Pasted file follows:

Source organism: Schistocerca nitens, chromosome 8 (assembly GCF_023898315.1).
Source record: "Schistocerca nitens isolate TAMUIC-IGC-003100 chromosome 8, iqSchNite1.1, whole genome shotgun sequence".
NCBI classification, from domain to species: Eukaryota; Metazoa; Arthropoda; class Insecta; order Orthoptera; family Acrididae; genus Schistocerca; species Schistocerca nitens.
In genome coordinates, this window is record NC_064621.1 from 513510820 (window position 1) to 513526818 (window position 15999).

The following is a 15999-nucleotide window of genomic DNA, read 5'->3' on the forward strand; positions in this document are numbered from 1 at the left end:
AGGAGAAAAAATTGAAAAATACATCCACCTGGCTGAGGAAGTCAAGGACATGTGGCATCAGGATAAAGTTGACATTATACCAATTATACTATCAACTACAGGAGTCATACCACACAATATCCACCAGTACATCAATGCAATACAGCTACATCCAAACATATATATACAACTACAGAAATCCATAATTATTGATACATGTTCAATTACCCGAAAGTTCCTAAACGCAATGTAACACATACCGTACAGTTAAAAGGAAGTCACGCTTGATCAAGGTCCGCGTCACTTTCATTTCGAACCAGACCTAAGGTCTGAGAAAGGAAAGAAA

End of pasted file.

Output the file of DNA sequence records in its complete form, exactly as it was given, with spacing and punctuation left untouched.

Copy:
Source organism: Schistocerca nitens, chromosome 8 (assembly GCF_023898315.1).
Source record: "Schistocerca nitens isolate TAMUIC-IGC-003100 chromosome 8, iqSchNite1.1, whole genome shotgun sequence".
NCBI classification, from domain to species: Eukaryota; Metazoa; Arthropoda; class Insecta; order Orthoptera; family Acrididae; genus Schistocerca; species Schistocerca nitens.
In genome coordinates, this window is record NC_064621.1 from 513510820 (window position 1) to 513526818 (window position 15999).

The following is a 15999-nucleotide window of genomic DNA, read 5'->3' on the forward strand; positions in this document are numbered from 1 at the left end:
AGGAGAAAAAATTGAAAAATACATCCACCTGGCTGAGGAAGTCAAGGACATGTGGCATCAGGATAAAGTTGACATTATACCAATTATACTATCAACTACAGGAGTCATACCACACAATATCCACCAGTACATCAATGCAATACAGCTACATCCAAACATATATATACAACTACAGAAATCCATAATTATTGATACATGTTCAATTACCCGAAAGTTCCTAAACGCAATGTAACACATACCGTACAGTTAAAAGGAAGTCACGCTTGATCAAGGTCCGCGTCACTTTCATTTCGAACCAGACCTAAGGTCTGAGAAAGGAAAGAAA